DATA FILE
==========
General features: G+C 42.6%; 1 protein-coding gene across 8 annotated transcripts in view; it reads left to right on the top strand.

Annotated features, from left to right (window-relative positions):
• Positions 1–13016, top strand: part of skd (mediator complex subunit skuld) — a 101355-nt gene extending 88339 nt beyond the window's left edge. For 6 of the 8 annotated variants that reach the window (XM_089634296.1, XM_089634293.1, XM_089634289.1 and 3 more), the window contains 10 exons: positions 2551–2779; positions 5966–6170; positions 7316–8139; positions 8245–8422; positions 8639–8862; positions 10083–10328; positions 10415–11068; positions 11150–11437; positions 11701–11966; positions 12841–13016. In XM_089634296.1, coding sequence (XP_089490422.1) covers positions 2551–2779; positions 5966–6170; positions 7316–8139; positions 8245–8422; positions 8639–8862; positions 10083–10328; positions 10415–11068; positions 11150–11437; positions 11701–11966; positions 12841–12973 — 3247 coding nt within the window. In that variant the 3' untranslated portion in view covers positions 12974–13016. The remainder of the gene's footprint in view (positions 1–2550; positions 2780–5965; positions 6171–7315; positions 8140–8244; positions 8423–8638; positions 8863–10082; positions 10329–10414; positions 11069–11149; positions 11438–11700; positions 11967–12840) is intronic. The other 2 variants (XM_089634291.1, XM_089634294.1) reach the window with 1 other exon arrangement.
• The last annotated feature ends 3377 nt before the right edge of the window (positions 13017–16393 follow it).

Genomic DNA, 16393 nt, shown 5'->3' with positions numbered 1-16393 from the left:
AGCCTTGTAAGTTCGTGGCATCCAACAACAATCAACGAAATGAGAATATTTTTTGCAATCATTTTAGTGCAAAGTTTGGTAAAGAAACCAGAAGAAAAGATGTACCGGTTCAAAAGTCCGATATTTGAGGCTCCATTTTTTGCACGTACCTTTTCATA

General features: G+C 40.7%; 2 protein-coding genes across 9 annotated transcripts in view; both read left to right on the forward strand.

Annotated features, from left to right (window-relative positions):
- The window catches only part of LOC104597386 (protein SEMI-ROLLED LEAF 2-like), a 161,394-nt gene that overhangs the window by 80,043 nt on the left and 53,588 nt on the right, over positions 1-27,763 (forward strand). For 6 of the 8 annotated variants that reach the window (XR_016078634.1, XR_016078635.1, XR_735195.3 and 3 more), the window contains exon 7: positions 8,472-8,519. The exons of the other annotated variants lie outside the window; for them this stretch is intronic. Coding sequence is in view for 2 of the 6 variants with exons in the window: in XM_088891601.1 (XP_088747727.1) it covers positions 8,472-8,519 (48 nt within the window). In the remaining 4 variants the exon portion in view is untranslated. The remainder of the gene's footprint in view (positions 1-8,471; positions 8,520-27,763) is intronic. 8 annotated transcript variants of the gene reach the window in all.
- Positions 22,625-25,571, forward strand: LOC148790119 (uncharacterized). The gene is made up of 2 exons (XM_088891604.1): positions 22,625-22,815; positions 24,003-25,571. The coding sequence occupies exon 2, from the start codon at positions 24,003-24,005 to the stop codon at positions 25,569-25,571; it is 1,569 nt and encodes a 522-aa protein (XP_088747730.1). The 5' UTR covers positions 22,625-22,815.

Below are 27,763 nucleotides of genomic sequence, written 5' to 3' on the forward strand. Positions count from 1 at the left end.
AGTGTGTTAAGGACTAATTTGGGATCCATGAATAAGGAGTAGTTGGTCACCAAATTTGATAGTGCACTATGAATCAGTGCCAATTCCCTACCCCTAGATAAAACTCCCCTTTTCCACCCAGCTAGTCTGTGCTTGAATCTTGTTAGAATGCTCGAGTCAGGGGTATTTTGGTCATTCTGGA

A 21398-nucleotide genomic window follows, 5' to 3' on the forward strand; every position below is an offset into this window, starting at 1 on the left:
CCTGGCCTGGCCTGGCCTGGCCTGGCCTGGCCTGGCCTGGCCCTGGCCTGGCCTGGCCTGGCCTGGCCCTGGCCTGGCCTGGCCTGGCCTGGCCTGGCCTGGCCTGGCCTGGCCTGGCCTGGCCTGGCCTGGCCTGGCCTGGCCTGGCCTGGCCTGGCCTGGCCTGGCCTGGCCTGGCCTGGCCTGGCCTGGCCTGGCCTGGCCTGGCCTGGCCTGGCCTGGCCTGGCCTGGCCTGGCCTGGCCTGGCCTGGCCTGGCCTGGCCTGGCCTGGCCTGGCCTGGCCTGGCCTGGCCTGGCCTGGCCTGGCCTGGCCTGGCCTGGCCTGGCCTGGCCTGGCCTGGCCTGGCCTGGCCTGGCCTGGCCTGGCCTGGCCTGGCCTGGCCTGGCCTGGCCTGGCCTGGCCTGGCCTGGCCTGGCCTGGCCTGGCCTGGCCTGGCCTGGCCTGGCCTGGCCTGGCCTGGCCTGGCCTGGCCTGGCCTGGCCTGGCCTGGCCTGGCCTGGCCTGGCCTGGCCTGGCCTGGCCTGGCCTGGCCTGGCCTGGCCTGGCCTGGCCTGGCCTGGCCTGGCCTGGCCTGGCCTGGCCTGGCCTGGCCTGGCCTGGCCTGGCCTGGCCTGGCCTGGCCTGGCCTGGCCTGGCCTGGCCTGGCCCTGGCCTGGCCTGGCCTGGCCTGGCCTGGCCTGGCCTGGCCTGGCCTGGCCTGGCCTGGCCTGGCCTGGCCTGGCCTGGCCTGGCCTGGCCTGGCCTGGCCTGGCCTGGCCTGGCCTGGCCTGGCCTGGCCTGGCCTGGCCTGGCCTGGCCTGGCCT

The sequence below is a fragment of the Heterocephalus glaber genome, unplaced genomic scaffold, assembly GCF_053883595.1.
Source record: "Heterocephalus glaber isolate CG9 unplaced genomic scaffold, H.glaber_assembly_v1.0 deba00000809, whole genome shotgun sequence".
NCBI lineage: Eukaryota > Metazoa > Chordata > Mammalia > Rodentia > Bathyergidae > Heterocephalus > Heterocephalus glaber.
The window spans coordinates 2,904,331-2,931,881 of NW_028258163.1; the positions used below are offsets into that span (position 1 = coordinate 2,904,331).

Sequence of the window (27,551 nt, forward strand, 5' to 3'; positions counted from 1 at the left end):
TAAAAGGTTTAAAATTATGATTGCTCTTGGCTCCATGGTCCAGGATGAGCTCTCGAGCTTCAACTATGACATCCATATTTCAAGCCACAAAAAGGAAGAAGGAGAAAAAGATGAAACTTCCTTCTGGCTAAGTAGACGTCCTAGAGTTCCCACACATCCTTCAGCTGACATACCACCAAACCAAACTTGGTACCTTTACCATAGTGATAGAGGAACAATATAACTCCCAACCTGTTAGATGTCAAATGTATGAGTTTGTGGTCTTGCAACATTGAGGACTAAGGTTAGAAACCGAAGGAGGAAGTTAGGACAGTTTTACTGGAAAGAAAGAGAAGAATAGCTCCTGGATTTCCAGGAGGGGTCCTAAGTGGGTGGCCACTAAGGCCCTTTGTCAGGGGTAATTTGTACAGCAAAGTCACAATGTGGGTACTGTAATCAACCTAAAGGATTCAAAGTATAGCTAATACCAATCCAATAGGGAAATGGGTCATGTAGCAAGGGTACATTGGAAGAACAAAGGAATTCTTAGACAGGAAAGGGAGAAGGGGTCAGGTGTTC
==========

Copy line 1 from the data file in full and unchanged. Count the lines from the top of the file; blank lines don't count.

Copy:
General features: G+C 42.6%; 1 protein-coding gene across 8 annotated transcripts in view; it reads left to right on the top strand.